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Energy, Green Technology and Water minister Datuk Seri Dr Maximus Ongkili yesterday said Malaysia acknowledges that high energy efficiency would be the way forward to reduce greenhouse gas emissions and secure resources in a circular economy. BERNAMA picEnergy, Green Technology and Water minister Datuk Seri Dr Maximus Ongkili yesterday said Malaysia acknowledges that high energy efficiency would be the way forward to reduce greenhouse gas emissions and secure resources in a circular economy. BERNAMA pic

ASTANA - More energy efficiency and conservation initiatives, along with sustainable water management plans will be put in place by the Malaysian government to keep global environment concerns in check.

Energy, Green Technology and Water minister Datuk Seri Dr Maximus Ongkili yesterday said Malaysia acknowledges that high energy efficiency would be the way forward to reduce greenhouse gas emissions and secure resources in a circular economy.

Climate change has impacted the availability of water and this in turn affects production of energy and food resources, Maximus said, adding that this is why a circular economy and a regenerative system are critical for ensuring economic and socio-political stability.

Maximus said this in his speech at the Future Energy Expo 2017 Ministerial Conference titled “Energy-Climate-Food Nexus: Towards a Circular Economy” here yesterday.

“As the world population rises, pressures on water, energy and food resources will rise, potentially posing a significant global challenge,” he said.

The world population stands at 7.4 billion presently and is expected to reach 9.9 billion by 2050 according to latest projections by the World Population Data Sheet from the Population Reference Bureau.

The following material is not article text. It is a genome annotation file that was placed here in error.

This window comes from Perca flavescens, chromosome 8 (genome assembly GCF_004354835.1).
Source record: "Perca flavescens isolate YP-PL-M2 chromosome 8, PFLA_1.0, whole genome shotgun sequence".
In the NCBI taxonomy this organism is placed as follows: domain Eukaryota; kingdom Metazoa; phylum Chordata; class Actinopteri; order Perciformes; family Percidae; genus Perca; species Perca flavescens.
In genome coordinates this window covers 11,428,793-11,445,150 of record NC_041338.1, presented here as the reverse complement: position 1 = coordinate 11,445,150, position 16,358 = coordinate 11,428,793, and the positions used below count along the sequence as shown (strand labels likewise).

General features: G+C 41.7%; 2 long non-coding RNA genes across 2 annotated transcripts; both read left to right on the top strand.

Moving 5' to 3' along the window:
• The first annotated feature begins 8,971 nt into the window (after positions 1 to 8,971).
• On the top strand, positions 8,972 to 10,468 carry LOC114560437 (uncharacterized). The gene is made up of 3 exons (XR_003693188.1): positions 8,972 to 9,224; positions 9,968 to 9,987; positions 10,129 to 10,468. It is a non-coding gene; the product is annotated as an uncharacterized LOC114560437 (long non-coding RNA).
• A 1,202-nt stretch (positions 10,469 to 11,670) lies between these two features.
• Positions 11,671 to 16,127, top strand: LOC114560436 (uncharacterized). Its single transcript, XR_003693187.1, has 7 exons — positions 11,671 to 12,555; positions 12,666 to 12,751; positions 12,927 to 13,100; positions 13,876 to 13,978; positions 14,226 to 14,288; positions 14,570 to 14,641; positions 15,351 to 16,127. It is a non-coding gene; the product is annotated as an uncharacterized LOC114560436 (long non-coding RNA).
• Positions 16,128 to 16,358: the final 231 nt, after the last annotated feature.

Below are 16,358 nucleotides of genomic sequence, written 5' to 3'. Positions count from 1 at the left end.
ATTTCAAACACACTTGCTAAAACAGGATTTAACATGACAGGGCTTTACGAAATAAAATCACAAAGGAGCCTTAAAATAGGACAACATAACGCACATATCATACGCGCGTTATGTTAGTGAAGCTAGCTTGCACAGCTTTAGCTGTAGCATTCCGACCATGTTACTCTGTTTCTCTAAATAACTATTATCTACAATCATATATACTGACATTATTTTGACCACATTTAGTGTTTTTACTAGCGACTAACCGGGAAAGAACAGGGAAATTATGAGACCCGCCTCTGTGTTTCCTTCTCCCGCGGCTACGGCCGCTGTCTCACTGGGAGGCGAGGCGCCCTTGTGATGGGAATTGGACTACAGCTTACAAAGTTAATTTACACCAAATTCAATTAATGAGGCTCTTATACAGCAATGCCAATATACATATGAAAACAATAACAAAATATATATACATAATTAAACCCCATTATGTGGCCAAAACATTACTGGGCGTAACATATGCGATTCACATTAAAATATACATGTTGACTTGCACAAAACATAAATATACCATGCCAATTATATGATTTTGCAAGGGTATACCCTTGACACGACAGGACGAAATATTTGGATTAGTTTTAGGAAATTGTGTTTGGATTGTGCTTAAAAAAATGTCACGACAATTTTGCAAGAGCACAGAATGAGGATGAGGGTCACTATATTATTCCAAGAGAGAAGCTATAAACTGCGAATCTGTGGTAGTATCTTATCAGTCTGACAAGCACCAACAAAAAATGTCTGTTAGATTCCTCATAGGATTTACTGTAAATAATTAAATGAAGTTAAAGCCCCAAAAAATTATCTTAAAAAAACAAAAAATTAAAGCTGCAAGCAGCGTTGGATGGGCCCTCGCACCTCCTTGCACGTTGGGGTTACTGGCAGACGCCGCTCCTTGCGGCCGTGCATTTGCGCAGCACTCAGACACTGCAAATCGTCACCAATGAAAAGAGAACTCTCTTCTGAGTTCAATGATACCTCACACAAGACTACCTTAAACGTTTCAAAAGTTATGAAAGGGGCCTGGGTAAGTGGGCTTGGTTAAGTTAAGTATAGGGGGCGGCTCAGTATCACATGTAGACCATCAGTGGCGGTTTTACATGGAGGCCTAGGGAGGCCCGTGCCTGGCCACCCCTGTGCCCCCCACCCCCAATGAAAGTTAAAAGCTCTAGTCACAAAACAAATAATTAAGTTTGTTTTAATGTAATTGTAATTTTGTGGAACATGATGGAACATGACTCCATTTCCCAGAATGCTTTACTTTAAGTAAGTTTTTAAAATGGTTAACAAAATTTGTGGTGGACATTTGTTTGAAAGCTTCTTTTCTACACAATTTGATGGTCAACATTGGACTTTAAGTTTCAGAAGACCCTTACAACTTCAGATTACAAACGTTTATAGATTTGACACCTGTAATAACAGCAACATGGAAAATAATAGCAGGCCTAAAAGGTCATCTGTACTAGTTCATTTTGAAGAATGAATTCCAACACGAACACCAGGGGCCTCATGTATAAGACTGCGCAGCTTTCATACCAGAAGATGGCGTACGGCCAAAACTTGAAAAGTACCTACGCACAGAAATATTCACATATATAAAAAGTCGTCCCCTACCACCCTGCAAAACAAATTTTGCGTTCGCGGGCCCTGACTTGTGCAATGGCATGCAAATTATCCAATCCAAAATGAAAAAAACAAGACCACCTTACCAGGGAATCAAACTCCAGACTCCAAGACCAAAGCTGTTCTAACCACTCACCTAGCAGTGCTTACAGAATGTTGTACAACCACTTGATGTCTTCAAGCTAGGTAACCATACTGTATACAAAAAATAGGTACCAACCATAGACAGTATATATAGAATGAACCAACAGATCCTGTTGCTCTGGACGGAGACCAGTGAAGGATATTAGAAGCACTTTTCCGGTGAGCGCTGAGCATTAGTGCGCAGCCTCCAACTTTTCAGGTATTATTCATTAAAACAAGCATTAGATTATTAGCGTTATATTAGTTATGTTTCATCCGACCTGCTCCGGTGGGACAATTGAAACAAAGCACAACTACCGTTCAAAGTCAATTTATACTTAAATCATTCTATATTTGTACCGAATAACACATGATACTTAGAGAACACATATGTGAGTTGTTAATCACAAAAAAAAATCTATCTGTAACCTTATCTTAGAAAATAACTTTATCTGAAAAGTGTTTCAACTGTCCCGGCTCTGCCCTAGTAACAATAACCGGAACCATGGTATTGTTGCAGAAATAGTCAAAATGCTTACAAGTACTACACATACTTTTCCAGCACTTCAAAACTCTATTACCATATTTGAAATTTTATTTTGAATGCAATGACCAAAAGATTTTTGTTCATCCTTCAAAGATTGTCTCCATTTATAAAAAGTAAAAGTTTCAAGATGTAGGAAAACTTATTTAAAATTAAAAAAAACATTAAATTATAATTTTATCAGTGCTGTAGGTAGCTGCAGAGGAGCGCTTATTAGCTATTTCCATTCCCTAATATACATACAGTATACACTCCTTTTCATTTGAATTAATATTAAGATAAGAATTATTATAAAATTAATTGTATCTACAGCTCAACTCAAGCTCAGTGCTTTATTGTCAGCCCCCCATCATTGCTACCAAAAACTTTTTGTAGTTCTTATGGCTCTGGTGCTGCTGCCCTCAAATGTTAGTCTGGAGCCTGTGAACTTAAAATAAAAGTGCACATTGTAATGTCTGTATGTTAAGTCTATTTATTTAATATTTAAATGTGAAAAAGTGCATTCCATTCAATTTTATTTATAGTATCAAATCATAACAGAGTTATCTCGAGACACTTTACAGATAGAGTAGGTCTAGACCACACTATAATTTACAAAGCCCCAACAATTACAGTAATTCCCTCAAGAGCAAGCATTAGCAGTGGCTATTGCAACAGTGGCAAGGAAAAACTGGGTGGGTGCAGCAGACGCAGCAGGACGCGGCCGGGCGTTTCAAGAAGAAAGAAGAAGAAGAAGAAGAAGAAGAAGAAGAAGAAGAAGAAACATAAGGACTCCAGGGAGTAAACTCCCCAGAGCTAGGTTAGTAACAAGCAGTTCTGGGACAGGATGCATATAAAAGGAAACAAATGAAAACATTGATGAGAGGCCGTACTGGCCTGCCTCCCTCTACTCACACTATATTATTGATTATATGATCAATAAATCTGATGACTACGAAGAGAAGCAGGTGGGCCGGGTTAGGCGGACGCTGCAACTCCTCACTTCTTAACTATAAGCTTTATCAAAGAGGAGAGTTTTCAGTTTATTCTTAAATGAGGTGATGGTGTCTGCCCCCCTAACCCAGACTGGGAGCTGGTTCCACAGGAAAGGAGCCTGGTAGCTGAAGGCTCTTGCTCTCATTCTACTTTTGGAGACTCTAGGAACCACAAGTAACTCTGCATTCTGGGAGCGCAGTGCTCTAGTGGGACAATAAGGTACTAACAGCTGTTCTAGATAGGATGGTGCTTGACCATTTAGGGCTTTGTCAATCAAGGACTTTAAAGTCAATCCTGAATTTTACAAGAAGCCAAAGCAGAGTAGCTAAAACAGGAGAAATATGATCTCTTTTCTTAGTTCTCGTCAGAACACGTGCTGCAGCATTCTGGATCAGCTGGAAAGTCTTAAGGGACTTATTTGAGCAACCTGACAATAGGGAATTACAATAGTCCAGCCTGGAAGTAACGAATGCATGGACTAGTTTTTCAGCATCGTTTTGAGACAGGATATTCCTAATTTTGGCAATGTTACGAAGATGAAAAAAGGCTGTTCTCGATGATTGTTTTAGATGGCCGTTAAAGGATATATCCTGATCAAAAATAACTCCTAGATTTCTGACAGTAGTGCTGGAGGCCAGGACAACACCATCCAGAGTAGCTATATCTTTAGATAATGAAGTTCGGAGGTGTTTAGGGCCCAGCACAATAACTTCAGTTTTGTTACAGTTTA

Maximus said Malaysia will also be charting its long-term plans on how to deal with climate change by putting together views from the people through the Transformasi Nasional 2050 (TN50) roadshow.

A signatory to the Paris Agreement in 2015, where 195 countries had pledged to contribute towards mitigating global warming, Malaysia will be putting together its action plan with ideas and aspirations from the people gathered from the on-going roadshow.

Maximus said as part of the treaty, which comes under the United Nations Framework Convention on Climate Change, Malaysia had pledged to reduce its carbon intensity to 45 per cent by 2030.

Malaysia is currently formulating the TN50, its next long-term development programme, and dialogue sessions are being held all over the country, engaging the people on pertinent issues, including the environment and climate change, he said.

“Currently, surveys, expert consultations and roadshows to solicit the citizens’ ideas and aspirations for the nation are being carried out which will culminate in a grand plan to be delivered at year’s end, outlining our national aspirations, milestones and concrete targets for the various sectors heading toward 2050,” he added.

Maximus said to sustain its economic growth, Malaysia has undertaken key measures to ensure the security of its energy supply for its development programmes – but this comes with a clear view of its pledge in the Paris Agreement.

Source: New Straits Times | 11 June 2017

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